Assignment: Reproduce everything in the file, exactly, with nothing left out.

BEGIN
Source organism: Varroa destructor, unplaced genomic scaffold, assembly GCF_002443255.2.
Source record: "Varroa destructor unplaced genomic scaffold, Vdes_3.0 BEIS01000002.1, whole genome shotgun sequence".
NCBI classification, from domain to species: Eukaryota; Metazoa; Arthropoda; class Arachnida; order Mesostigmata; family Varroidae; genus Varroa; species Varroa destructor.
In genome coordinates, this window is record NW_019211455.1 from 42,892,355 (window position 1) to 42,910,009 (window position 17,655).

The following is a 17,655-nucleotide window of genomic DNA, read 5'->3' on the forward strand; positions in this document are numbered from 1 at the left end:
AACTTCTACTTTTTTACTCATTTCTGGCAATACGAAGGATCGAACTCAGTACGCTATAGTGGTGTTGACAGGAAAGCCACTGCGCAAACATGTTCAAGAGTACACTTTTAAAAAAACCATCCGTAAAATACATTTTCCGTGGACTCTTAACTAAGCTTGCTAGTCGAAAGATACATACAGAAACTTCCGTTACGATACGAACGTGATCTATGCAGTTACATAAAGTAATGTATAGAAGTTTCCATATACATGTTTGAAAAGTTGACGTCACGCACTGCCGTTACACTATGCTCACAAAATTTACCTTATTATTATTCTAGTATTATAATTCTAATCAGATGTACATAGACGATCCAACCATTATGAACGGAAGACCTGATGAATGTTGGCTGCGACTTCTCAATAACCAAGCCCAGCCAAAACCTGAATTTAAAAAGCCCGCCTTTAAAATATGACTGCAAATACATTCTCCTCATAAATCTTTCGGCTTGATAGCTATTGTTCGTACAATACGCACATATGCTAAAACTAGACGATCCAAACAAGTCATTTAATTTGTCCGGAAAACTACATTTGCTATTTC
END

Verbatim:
Source organism: Varroa destructor, unplaced genomic scaffold, assembly GCF_002443255.2.
Source record: "Varroa destructor unplaced genomic scaffold, Vdes_3.0 BEIS01000002.1, whole genome shotgun sequence".
NCBI classification, from domain to species: Eukaryota; Metazoa; Arthropoda; class Arachnida; order Mesostigmata; family Varroidae; genus Varroa; species Varroa destructor.
In genome coordinates, this window is record NW_019211455.1 from 42,892,355 (window position 1) to 42,910,009 (window position 17,655).

The following is a 17,655-nucleotide window of genomic DNA, read 5'->3' on the forward strand; positions in this document are numbered from 1 at the left end:
AACTTCTACTTTTTTACTCATTTCTGGCAATACGAAGGATCGAACTCAGTACGCTATAGTGGTGTTGACAGGAAAGCCACTGCGCAAACATGTTCAAGAGTACACTTTTAAAAAAACCATCCGTAAAATACATTTTCCGTGGACTCTTAACTAAGCTTGCTAGTCGAAAGATACATACAGAAACTTCCGTTACGATACGAACGTGATCTATGCAGTTACATAAAGTAATGTATAGAAGTTTCCATATACATGTTTGAAAAGTTGACGTCACGCACTGCCGTTACACTATGCTCACAAAATTTACCTTATTATTATTCTAGTATTATAATTCTAATCAGATGTACATAGACGATCCAACCATTATGAACGGAAGACCTGATGAATGTTGGCTGCGACTTCTCAATAACCAAGCCCAGCCAAAACCTGAATTTAAAAAGCCCGCCTTTAAAATATGACTGCAAATACATTCTCCTCATAAATCTTTCGGCTTGATAGCTATTGTTCGTACAATACGCACATATGCTAAAACTAGACGATCCAAACAAGTCATTTAATTTGTCCGGAAAACTACATTTGCTATTTC